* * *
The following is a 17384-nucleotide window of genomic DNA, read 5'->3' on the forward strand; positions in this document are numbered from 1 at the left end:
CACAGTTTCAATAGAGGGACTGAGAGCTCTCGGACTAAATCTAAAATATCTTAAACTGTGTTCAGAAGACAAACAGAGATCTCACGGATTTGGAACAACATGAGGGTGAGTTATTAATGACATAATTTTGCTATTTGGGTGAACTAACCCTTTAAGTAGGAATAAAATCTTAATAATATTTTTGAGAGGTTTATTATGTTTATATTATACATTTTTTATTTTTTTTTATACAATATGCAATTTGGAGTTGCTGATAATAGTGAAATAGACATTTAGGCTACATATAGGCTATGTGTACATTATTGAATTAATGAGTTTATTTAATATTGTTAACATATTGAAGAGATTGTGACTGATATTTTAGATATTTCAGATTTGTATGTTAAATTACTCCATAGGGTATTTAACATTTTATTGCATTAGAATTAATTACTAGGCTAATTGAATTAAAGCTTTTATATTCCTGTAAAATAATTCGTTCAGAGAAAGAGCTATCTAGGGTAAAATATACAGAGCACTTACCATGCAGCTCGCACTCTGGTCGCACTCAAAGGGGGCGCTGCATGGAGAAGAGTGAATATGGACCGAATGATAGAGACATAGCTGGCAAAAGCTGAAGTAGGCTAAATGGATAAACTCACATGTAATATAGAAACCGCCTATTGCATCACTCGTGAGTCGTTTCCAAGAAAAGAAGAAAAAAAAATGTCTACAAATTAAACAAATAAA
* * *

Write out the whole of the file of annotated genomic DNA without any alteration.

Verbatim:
The following is a 17384-nucleotide window of genomic DNA, read 5'->3' on the forward strand; positions in this document are numbered from 1 at the left end:
CACAGTTTCAATAGAGGGACTGAGAGCTCTCGGACTAAATCTAAAATATCTTAAACTGTGTTCAGAAGACAAACAGAGATCTCACGGATTTGGAACAACATGAGGGTGAGTTATTAATGACATAATTTTGCTATTTGGGTGAACTAACCCTTTAAGTAGGAATAAAATCTTAATAATATTTTTGAGAGGTTTATTATGTTTATATTATACATTTTTTATTTTTTTTTATACAATATGCAATTTGGAGTTGCTGATAATAGTGAAATAGACATTTAGGCTACATATAGGCTATGTGTACATTATTGAATTAATGAGTTTATTTAATATTGTTAACATATTGAAGAGATTGTGACTGATATTTTAGATATTTCAGATTTGTATGTTAAATTACTCCATAGGGTATTTAACATTTTATTGCATTAGAATTAATTACTAGGCTAATTGAATTAAAGCTTTTATATTCCTGTAAAATAATTCGTTCAGAGAAAGAGCTATCTAGGGTAAAATATACAGAGCACTTACCATGCAGCTCGCACTCTGGTCGCACTCAAAGGGGGCGCTGCATGGAGAAGAGTGAATATGGACCGAATGATAGAGACATAGCTGGCAAAAGCTGAAGTAGGCTAAATGGATAAACTCACATGTAATATAGAAACCGCCTATTGCATCACTCGTGAGTCGTTTCCAAGAAAAGAAGAAAAAAAAATGTCTACAAATTAAACAAATAAA